People and «guides»!
First a great big generality: Indians are friendly.
Whether smiling-laughing-ogling kids asking for school-pens, teenage
boys and students so curious of western ways and how you like India,
or businessmen met at train stations always eager to help you understands
the intricacies of Indian politics, business ways, or Life, friendliness
is the order of the day!
Beaming at you and equally charming are the shopkeepers, plying all imaginable
wares under the hot sun. Theirs is always the best and cheapest, should
you wonder. Please sit down, have some chai, see reams of silks, cottons,
pashmani shawls, colors, textures, softness and sheen… And of course,
you buy one, or two, or several. How could you not under such an avalanche
Mingling radiant smiles, genuine curiosity for you the foreign tourist,
endless enthusiasm at discovering the details of your life and impressions
of India, they disarm you with charm and the warmest sense of welcome.
And I am also happy to report that, unlike what happened in ’97
during my first foray into the sub-continent, I found many women, sari-clad
and ever so divine, all too happy to meet my eyes and talk. A smile and
a wink from me in the direction of a group of girls at a market or bus
stop was sure to get an explosion of giggles, radiant smiles, and in
several instances a wave and an invite to come over and talk.
In Colva Beach, Goa, I met the utterly delightful Saïra selling
fruits on the beach, trying to talk sun-drenched tourists into buying
watermelons, pineapples, papayas, bananas, mangoes… There were
several such young women walking up and down the beach, a metal tray
laden with ripe and fruity succulence perched on their head, but it was
Saïra who won my heart and custom.
By the time I got to Goa, I had had to fend off innumerable touts and
hucksters in the preceding four weeks, so I was well prepared to resist.
Or so I thought.
All it took was Saïra’s ravishing smile and coy demeanor,
and I was lost. For the next four days, I bought a pineapple in the morning,
a watermelon in the afternoon and a bunch of bananas in between, all
for the joy and delight to have her sit on the sand next to me and talk
about her life and hopes. Formerly a poor landless farm worker from the
nearby draught-stricken state of Karnataka, she made the big move with
husband and three children in the hope of finding a better life in Goa.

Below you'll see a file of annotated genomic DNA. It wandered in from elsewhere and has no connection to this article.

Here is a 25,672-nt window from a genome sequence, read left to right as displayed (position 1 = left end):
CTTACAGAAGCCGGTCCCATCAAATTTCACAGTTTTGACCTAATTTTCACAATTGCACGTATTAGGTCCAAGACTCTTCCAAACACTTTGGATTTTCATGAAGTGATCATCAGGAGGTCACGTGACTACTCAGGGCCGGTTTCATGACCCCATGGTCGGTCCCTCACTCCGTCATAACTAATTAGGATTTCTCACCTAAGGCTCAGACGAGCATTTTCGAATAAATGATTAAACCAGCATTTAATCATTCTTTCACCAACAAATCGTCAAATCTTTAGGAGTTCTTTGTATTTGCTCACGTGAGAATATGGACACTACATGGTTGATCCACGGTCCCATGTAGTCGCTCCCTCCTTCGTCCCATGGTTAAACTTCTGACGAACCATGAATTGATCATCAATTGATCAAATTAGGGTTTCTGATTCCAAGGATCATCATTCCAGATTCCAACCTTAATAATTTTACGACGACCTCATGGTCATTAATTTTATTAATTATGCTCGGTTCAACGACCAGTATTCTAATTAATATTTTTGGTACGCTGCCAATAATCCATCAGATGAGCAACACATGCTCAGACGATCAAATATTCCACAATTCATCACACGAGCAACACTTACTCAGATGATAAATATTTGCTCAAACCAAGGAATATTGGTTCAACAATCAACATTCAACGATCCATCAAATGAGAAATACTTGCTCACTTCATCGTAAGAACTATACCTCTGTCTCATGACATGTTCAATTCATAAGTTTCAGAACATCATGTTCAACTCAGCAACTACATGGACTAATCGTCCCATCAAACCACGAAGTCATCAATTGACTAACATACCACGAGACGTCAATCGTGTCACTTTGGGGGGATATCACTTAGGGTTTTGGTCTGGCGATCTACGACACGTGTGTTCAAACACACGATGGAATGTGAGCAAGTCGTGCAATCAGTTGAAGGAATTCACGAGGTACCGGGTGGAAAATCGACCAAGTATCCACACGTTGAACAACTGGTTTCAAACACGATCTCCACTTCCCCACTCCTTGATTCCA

A Dutch tourist bought her a metal tray and a kitchen knife and she was
in business, her OWN business mind you, and she was mighty proud of her
two utensils, signs of her commercial independence. With her husband
in the construction trade and the kids in school, calling home a hut
on the beach, she was happy and tasting the good life! Needless to say,
I did try to get to know her better, if you catch my drift. To no avail:
with yet another smile and a wink, she graciously declined my amorous
A day before leaving India, on the KonkanKanya Express from Goa to Bombay,
I met two businessmen returning from a field trip to their respective
home-offices. Within minutes of my getting to my seat, the two fellows
whipped out the smiles and the usual questions as to my name, where I
was from, and did I like India/where had I been on my trip. The ice being
broken, they each pulled out a bottle from their travel bag, one a pint
of gin, the other a pint of Feni, a local Goan cashew-nut liquor. And
for the next hour, we proceeded to drain the two bottles, mixing both
with 7-Up and ThumsUp cola.
One worked for a textile firm, the other
for Intel Asia, and we all hit it off grandly. Before finally retiring
to our sleeping berths, I had gotten a full class on Sikhism, why Sikhs
wear turbans and “patka”, what should be done about Pakistan
(go to war, wipe out the Pakistani army and annex the country, clean
out all the Muslim extremists, et voila, problem solved…!). They
left before I awoke, so I couldn’t say goodbye, but we had exchanged
email addresses, so I have been in touch since returning to Paris.
These two examples, among many others, show the friendly gregariousness
of Indians toward the foreign tourist.
But it’s not always that way, far from it. Not that the other side
of the coin is dangerous or threatening. But it’ll
oscillate between being a small burden and a thorough pain in the ass.
Cases in point:
First week in India, I’m in Udaipur, Rajasthan. First night out,
I’m perambulating up and down Bhatiyani Chohatta looking for a
veg restaurant when this man (“Hello, my name is Ramesh. What’s
yours? What country?”. You know the drill, by now! ) approaches
me and asks me if I would like to visit the art-school where he studies,
learning the difficult art of miniature paintings. Why not, I think,
so off we go around the corner where I meet the aged master of the school,
retired but still active, and his son who proceeds to show me how colors
are made from natural ingredients and the tiny brushes used to paint
these marvelously intricate art works.
Soon, I have a couple dozen miniatures
laid out in front of me and my complimentary cup of chai. Each more beautiful
that the next, I sit mesmerized by so much talent and beauty. But it
soon dawns on me that looking and marveling is fine and dandy, yet it
would be a great thing were I to buy one or six. Or ten. At first, I
feel uncomfortable, realizing I fell into a sales pitch. A clever and
ever so subtle one, but a sales pitch nonetheless. Had the items proffered